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Once Upon a Time: Family Business Review
From week to week, Once Upon a Time’s procrastinating has become hard to ignore. If delivering on its story’s promise meant sitting down with your in-laws for Christmas dinner, than Once served up an attractive entrée it could only eat in sheepish silence. For a while now, the season’s pacing back and forth between relevancy arcs, and it can’t help but wear a hole in the proverbial floor. This week, Once finally got down to business – Family Business – and it’s hard to say which side of the table felt more awkward.
On one side, we have the Snow Queen. We’re told she wants a perfect family and won’t let anyone stand in her way, as well as exhaust this writer’s capacity for snow puns. We’re told she wants to be loved, like everyone does in the show. Yet three episodes into her arc, she’s been hard to believe and harder to take seriously in between her flat dialogue icy stares. It’s grown rather tedious marching Elizabeth Mitchell out in a frilly white gown, rambling on expository drivel, nor is it convincing there’s life behind her eyes.
On the other, we have Mr. Gold and Belle’s turbulent marriage slowly tearing at the seams, and this week gave a very satisfying rip. The troubled direction Gold’s lie has taken the two is a guilty pleasure to watch unfold, if nonetheless stomach-turning. Though Robert Carlyle and Emilie de Ravin’s respective chemistry has flickered on and off, the ever-shifting power dynamic in the relationship is fascinating to watch, as is Gold’s tenuous navigation of it. For Gold, magic’s always come with a price, and seeing him cash in on it emotionally rather than economically is nothing but intriguing.
Belle, meanwhile, can never help but stick out like a sore thumb – or an unpredictably sexy dress – with just about anyone. Whether it’s Belle and Elsa or Belle and Anna, any scene of hers only seems to paint her in a weaker, whinier light. If recollections of Snow White must be mustered, Belle’s too long been the pushover in her romances, and unnecessarily so after all this time. Her lies are wearing thin, but if anything, her flashback with Anna felt like a smooth transition and an interesting avenue to explore in relation to either’s connections with Rumple.
It’s a curiosity, then, how much these rock trolls have fit into the myth. That ABC can only afford so many CGI expenses is one thing – but having Grand Pabbie merely handing out over-the-counter magic orbs? It doesn’t seem right to have the royal court decide that everyone should forget two sisters’ disappearance, much less that through rock trolls. Rock troll ethics would be an interesting class to take indeed.
Another distracting aspect of the show tonight was the high number of digital backgrounds. The point doesn’t need to be beleaguered, but scenes inside Elsa and Anna’s home and Belle’s home are hard to watch because the backgrounds are so obviously not real. It’s frustrating that this hasn’t improved much in four years. They decently animated a rock troll, though. Not so much for Frozen’s comically made-up innkeeper.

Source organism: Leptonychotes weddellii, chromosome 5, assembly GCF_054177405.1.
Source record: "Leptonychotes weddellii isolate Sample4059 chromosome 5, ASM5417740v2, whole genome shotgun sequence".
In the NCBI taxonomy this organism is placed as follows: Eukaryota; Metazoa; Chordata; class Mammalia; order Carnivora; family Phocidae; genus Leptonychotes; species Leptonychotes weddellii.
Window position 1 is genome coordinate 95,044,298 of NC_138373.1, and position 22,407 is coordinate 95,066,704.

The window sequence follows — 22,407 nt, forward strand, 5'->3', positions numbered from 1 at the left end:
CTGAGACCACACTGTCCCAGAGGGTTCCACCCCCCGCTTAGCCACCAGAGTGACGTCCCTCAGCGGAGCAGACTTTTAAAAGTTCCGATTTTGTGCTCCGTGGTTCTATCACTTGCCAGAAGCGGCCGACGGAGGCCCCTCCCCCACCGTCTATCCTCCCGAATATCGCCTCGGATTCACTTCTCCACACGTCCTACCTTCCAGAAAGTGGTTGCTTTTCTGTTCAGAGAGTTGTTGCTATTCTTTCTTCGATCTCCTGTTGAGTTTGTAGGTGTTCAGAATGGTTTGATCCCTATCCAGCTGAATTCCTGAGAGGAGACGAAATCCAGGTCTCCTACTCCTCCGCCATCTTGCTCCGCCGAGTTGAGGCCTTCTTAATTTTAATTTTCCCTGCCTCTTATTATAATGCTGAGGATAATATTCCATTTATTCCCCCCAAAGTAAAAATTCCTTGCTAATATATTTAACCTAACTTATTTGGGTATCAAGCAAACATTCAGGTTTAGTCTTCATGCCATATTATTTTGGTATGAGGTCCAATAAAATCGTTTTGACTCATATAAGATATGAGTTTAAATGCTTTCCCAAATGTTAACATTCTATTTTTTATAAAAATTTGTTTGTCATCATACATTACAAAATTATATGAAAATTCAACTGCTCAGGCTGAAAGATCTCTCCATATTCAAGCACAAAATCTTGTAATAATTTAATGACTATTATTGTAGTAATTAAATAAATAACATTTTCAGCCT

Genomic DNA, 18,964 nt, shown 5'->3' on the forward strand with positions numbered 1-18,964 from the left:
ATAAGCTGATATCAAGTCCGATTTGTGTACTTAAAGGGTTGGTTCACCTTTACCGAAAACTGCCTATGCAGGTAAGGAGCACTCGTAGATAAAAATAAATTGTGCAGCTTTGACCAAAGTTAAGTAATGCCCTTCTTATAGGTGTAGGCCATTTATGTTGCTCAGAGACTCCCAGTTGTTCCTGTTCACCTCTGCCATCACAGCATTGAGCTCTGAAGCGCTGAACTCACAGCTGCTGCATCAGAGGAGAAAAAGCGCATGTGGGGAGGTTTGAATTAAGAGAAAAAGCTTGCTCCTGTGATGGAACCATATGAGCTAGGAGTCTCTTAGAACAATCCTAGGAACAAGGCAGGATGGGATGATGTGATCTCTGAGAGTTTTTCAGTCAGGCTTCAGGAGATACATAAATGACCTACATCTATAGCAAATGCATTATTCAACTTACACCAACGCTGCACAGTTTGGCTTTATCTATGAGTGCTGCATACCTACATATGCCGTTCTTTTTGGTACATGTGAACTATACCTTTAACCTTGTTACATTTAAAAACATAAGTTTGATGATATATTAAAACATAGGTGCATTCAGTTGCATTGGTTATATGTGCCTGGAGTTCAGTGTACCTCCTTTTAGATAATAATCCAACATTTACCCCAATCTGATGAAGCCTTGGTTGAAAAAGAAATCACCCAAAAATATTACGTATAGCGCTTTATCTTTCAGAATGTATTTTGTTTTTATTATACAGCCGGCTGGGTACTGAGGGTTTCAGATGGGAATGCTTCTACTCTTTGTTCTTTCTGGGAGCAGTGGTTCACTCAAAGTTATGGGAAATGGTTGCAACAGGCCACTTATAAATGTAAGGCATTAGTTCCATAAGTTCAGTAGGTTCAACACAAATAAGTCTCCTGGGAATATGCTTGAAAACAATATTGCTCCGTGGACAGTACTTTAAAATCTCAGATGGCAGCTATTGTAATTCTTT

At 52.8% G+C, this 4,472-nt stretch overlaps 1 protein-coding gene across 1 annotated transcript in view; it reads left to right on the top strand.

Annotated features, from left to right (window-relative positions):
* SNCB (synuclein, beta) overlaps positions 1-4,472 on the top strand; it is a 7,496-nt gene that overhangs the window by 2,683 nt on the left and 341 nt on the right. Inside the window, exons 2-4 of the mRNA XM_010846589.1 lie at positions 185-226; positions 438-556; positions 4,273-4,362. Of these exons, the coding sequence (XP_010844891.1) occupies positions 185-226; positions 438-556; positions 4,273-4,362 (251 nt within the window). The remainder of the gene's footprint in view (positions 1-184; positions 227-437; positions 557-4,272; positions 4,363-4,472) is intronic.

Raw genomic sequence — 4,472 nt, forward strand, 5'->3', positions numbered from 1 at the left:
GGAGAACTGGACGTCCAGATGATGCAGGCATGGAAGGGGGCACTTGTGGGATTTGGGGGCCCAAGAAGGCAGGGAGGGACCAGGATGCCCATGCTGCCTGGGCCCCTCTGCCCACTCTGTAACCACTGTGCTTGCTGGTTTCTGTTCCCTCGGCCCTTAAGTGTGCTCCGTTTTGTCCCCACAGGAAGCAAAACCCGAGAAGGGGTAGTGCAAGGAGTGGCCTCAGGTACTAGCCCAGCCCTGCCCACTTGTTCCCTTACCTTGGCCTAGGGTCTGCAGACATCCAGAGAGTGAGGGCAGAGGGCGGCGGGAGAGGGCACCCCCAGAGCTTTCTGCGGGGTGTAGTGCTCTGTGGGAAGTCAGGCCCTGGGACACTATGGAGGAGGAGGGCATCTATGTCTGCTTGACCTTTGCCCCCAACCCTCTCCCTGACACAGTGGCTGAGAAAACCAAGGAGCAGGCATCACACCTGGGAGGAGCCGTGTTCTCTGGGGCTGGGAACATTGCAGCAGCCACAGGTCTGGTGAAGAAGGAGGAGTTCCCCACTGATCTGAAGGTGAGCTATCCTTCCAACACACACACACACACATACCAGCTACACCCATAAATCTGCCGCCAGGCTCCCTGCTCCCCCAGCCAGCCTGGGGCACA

It’s not hard to forget how much of an evil step-sister Regina’s become to the series. Her and Robin’s scene-stealer won the night in its brief charms. Brief, but wonderfully acted and written, it’s our unrequited lovers that make the most out of their sidelined screen time, and it’s a wonder how likable Regina’s grown the more she’s blacklisted. Watching Anna and Kristoff, meanwhile, is becoming more and more like watching two Disney theme park attendants cosplay as Frozen characters, though more credit to our former than the latter.
When you watch a series about fairy tale characters and their stories, it’s hard to pass judgment about realism. The devil’s in the details though, and if it’s only Henry – the only freaking kid in this town – realized the Snow Queen had an ice cream truck, then you know something’s wrong. What is engaging is the object (or blonde-haired sheriff) of the Snow Queen’s eye. The implications are unsettling, and if only Once could conjure up a means of scaring us with the prospect, then that would be a step in the right direction.
While this week’s Once happily made forward progress with the Snow Queen’s story (and it was fascinating), it didn’t resonate in other areas. Though we learned when she captured Anna a little about her plan, there are still gaps in the Snow Queen’s history. That said, Family Business made more progress than expected in furthering her backstory in a quiet, dutiful manner. She’s just the kind of villain the series needs. If only she could be that.
- Frozen's Mythology Moving Forward
- Regina's Scene-Stealing
- The Snow Queen's Going Nowhere...Slowly
- Belle Can't Catch a Break
- What's the Rock Trolls' Deal?